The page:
<p>You should now see the aboutCertError.dtd file in that newly created directory.  Your compare locales output follows the exact nested source structure.  Each time you see a directory or set of sub-directories, you will need to run the mkdir command inside your locale directory and then copy the .dtd or property files into that directory.</p><h2>Translating</h2>
<p>To start editing, you will need a text editing application. You can choose to use:</p>
<ul> <li><a class=" external" href="http://notepad-plus.sourceforge.net/uk/site.htm" title="http://notepad-plus.sourceforge.net/uk/site.htm">Notepad++</a> or <a class=" external" href="http://www.flos-freeware.ch/notepad2.html" title="http://www.flos-freeware.ch/notepad2.html">Notepad2</a> on Windows,</li> <li><a class=" external" href="http://en.wikipedia.org/wiki/Vim_%28text_editor%29" title="http://en.wikipedia.org/wiki/Vim_(text_editor)">vim</a>, <a class=" external" href="http://projects.gnome.org/gedit/" title="http://projects.gnome.org/gedit/">gedit</a> or <a class="    external" href="http://www.kate-editor.org/kate" title="http://www.kate-editor.org/kate">Kate</a> on GNU/Linux,</li> <li><a class=" external" href="http://www.barebones.com/products/TextWrangler/" title="http://www.barebones.com/products/TextWrangler/">TextWrangler</a> on Mac OS X.</li>
</ul>
<p><span style="font-size: x-small;">(Read more about tools at </span><a class=" link-https" href="https://wiki.mozilla.org/L10n:Tools" title="https://wiki.mozilla.org/L10n:Tools"><span style="font-size: x-small;">L10n:Tools</span></a><span style="font-size: x-small;">.)</span></p>
<p>After you have downloaded your editor of choice, type the following command in the same path from above (~/ab-CD/browser/chrome/browser)</p>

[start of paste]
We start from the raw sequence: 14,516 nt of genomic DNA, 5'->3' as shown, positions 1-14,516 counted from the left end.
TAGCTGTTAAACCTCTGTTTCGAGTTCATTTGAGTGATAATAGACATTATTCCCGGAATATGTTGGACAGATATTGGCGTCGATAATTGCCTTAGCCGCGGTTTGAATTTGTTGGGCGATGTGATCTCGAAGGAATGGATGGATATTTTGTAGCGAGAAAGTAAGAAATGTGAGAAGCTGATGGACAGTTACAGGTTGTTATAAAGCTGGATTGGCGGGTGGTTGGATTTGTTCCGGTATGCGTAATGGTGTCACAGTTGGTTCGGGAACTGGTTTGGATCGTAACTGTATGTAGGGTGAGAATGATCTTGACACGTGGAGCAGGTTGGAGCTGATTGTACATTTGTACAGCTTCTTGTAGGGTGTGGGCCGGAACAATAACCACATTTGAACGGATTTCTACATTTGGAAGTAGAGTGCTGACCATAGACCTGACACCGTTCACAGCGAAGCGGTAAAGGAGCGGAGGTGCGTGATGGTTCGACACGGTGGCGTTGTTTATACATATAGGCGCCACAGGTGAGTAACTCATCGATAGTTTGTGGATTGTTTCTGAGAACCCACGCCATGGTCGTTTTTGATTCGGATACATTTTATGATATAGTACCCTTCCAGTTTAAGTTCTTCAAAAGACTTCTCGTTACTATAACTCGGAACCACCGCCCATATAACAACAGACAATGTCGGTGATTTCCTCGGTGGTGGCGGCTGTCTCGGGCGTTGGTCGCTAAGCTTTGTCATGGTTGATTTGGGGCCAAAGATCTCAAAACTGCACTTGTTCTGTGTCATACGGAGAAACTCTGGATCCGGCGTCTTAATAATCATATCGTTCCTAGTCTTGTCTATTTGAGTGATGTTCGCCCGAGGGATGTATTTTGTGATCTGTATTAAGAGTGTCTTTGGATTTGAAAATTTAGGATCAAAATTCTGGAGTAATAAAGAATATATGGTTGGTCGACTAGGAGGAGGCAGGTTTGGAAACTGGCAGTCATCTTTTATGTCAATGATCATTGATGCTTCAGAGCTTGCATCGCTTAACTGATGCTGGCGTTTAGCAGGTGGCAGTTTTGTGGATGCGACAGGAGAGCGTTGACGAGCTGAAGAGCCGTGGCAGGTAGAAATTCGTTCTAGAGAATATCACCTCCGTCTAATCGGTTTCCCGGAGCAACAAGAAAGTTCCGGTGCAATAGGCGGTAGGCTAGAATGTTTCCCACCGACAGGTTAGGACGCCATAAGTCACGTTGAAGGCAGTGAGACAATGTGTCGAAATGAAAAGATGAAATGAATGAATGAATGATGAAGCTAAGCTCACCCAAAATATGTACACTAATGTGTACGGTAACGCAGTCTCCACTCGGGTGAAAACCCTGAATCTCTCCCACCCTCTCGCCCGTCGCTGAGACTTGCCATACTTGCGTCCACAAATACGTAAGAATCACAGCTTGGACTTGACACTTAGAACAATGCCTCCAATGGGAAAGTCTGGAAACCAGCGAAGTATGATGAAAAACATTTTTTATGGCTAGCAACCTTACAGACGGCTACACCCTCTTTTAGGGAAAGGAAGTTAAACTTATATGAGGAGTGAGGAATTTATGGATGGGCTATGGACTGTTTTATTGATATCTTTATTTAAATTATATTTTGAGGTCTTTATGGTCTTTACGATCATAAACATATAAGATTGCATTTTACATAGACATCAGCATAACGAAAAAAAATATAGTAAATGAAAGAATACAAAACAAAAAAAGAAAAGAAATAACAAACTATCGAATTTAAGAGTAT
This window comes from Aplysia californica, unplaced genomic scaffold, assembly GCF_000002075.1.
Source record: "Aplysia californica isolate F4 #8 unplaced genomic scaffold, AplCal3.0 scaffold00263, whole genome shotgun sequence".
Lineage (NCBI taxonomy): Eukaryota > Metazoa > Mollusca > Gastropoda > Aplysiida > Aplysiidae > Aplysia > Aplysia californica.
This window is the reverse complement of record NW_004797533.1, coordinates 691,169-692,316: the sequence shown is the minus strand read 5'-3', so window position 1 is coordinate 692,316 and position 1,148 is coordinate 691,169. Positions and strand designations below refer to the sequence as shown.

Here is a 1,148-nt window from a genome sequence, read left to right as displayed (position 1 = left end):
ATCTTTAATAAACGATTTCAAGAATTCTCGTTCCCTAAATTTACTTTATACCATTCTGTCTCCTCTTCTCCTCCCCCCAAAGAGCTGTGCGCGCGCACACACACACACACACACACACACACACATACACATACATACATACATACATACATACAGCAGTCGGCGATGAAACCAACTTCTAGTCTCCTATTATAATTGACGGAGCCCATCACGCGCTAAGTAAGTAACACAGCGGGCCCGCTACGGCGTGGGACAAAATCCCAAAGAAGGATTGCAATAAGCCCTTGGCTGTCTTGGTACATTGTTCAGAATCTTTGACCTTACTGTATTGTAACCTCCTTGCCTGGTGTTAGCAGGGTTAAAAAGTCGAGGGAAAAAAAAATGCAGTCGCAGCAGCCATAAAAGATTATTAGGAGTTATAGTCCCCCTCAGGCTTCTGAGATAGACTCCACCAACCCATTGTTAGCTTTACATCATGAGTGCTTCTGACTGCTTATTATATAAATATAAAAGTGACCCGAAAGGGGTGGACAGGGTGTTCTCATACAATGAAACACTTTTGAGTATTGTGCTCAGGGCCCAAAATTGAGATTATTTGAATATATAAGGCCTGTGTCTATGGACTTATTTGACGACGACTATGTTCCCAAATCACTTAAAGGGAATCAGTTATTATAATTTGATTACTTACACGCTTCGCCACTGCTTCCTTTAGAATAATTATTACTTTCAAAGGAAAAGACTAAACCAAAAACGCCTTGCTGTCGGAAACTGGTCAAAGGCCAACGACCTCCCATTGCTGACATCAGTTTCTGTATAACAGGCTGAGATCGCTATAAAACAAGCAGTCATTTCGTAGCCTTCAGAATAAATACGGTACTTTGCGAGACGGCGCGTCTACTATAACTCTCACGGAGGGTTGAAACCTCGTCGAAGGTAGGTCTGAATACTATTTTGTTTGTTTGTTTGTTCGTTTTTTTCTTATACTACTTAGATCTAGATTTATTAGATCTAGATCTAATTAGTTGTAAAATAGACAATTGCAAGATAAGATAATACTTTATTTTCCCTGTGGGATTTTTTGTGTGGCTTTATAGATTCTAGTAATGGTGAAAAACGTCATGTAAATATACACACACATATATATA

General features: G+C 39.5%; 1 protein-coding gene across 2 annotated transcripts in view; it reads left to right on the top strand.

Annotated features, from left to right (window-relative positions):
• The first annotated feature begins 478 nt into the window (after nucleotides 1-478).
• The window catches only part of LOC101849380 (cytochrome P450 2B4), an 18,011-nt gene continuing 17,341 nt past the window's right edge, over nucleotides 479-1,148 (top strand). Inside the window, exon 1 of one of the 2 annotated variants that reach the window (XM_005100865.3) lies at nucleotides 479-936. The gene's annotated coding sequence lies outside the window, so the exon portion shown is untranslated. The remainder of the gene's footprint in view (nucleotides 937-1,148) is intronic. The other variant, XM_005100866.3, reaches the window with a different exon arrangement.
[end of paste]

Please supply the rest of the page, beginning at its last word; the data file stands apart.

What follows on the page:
<pre>$ edit ab-CD/browser/chrome/browser/aboutCertError.dtd</pre>
<p>Read the top of the file to get any context on how to translate contained in the notes written by the developers or l10n-drivers.  Localization notes will look like this:</p>
<pre>&lt;!-- LOCALIZATION NOTES... --&gt;</pre>
<p>After the localization notes, you will see a list of <code>&lt;!ENTITY&gt;</code> strings like the following:</p>
<pre>&lt;!ENTITY certerror.pagetitle  "Untrusted Connection"&gt;</pre>
<p>You should go through each entity, translating  the value in the parameters (e.g. <code>Untrusted Connection</code> in the example above), like so (example for Polish):</p>
<pre>&lt;!ENTITY certerror.pagetitle  "Niezaufane połączenie"&gt;</pre>
<p>Once you have translated all the <code>&lt;!ENTITY&gt;</code> strings in this file, you should save your work and open the next .dtd or .property file.  You will need to go through each and every file to in every directory in ab-CD.</p>
<h2>Recommended order of localization</h2>
<p>For recommended order of localization, refer to the localization "phase list" which provides a very rough guide on where to start and in what order to proceed through translation.</p>
<ul> <li><a class=" external" href="http://zaf.svn.sourceforge.net/viewvc/zaf/trunk/po/fftb/" title="http://zaf.svn.sourceforge.net/viewvc/zaf/trunk/po/fftb/">The localization phase lists</a> (Firefox 3.5: <a class=" external" href="http://zaf.svn.sourceforge.net/viewvc/zaf/trunk/po/fftb/ff35.phaselist?view=markup" title="http://zaf.svn.sourceforge.net/viewvc/zaf/trunk/po/fftb/ff35.phaselist?view=markup">ff35.phaselist</a>, Firefox 3.6: <a class=" external" href="http://zaf.svn.sourceforge.net/viewvc/zaf/trunk/po/fftb/ff36.phaselist?view=markup" title="http://zaf.svn.sourceforge.net/viewvc/zaf/trunk/po/fftb/ff36.phaselist?view=markup">ff36.phaselist</a>).</li> <li><a class=" external" href="http://zaf.svn.sourceforge.net/viewvc/zaf/trunk/po/fftb/phases?view=markup" title="http://zaf.svn.sourceforge.net/viewvc/zaf/trunk/po/fftb/phases?view=markup">Description of phases.</a></li>
</ul>
<p>Land your translated files one by one, making sure it follows the *mozilla-1.9.2* structure.  This will familiarize you with our "Hg"<br>
commands and will get us something that we can import easily when you are done.</p>
Revert to this revision